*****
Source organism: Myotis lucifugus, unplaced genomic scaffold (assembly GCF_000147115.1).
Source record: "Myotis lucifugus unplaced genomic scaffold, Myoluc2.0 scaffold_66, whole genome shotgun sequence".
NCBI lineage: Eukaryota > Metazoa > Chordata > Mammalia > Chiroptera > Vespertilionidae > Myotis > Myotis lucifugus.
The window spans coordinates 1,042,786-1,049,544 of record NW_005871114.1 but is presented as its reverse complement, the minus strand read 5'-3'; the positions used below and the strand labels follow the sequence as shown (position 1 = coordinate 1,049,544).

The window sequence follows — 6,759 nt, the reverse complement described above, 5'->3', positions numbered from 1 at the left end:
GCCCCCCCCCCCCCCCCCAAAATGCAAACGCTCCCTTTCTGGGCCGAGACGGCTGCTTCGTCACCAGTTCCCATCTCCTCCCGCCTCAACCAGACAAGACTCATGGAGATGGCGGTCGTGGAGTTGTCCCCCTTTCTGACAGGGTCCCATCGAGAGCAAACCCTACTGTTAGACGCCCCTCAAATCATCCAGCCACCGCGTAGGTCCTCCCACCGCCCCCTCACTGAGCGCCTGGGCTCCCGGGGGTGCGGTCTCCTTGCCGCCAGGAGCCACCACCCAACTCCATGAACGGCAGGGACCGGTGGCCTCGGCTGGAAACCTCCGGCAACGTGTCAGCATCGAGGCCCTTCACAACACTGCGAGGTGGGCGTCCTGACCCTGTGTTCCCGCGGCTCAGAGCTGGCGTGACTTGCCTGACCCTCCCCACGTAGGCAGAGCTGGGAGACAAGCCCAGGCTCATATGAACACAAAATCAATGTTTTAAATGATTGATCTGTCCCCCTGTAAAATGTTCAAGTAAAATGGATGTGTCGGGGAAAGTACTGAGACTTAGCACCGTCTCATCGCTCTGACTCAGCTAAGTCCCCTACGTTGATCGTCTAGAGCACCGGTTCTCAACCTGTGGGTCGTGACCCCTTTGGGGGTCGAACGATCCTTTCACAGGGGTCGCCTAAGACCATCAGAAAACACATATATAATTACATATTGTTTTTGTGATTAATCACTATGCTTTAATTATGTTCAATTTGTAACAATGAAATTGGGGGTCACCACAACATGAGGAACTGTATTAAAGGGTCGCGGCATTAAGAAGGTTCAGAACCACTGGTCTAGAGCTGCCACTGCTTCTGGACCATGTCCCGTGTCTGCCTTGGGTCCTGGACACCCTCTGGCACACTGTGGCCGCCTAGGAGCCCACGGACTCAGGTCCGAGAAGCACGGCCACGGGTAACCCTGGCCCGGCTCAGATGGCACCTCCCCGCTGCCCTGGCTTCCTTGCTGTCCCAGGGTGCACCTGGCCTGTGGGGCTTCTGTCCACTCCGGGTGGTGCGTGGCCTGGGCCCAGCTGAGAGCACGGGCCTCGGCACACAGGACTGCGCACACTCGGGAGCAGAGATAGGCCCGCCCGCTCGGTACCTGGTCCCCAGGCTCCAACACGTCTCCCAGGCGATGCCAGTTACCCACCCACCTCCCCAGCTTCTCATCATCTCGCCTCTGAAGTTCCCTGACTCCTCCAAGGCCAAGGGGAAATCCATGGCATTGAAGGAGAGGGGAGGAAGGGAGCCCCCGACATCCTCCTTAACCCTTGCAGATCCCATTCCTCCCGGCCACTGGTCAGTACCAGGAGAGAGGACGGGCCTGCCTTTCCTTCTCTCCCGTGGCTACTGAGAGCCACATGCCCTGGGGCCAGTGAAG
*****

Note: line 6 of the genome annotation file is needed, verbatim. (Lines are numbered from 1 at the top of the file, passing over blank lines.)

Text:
GCCCCCCCCCCCCCCCCCAAAATGCAAACGCTCCCTTTCTGGGCCGAGACGGCTGCTTCGTCACCAGTTCCCATCTCCTCCCGCCTCAACCAGACAAGACTCATGGAGATGGCGGTCGTGGAGTTGTCCCCCTTTCTGACAGGGTCCCATCGAGAGCAAACCCTACTGTTAGACGCCCCTCAAATCATCCAGCCACCGCGTAGGTCCTCCCACCGCCCCCTCACTGAGCGCCTGGGCTCCCGGGGGTGCGGTCTCCTTGCCGCCAGGAGCCACCACCCAACTCCATGAACGGCAGGGACCGGTGGCCTCGGCTGGAAACCTCCGGCAACGTGTCAGCATCGAGGCCCTTCACAACACTGCGAGGTGGGCGTCCTGACCCTGTGTTCCCGCGGCTCAGAGCTGGCGTGACTTGCCTGACCCTCCCCACGTAGGCAGAGCTGGGAGACAAGCCCAGGCTCATATGAACACAAAATCAATGTTTTAAATGATTGATCTGTCCCCCTGTAAAATGTTCAAGTAAAATGGATGTGTCGGGGAAAGTACTGAGACTTAGCACCGTCTCATCGCTCTGACTCAGCTAAGTCCCCTACGTTGATCGTCTAGAGCACCGGTTCTCAACCTGTGGGTCGTGACCCCTTTGGGGGTCGAACGATCCTTTCACAGGGGTCGCCTAAGACCATCAGAAAACACATATATAATTACATATTGTTTTTGTGATTAATCACTATGCTTTAATTATGTTCAATTTGTAACAATGAAATTGGGGGTCACCACAACATGAGGAACTGTATTAAAGGGTCGCGGCATTAAGAAGGTTCAGAACCACTGGTCTAGAGCTGCCACTGCTTCTGGACCATGTCCCGTGTCTGCCTTGGGTCCTGGACACCCTCTGGCACACTGTGGCCGCCTAGGAGCCCACGGACTCAGGTCCGAGAAGCACGGCCACGGGTAACCCTGGCCCGGCTCAGATGGCACCTCCCCGCTGCCCTGGCTTCCTTGCTGTCCCAGGGTGCACCTGGCCTGTGGGGCTTCTGTCCACTCCGGGTGGTGCGTGGCCTGGGCCCAGCTGAGAGCACGGGCCTCGGCACACAGGACTGCGCACACTCGGGAGCAGAGATAGGCCCGCCCGCTCGGTACCTGGTCCCCAGGCTCCAACACGTCTCCCAGGCGATGCCAGTTACCCACCCACCTCCCCAGCTTCTCATCATCTCGCCTCTGAAGTTCCCTGACTCCTCCAAGGCCAAGGGGAAATCCATGGCATTGAAGGAGAGGGGAGGAAGGGAGCCCCCGACATCCTCCTTAACCCTTGCAGATCCCATTCCTCCCGGCCACTGGTCAGTACCAGGAGAGAGGACGGGCCTGCCTTTCCTTCTCTCCCGTGGCTACTGAGAGCCACATGCCCTGGGGCCAGTGAAG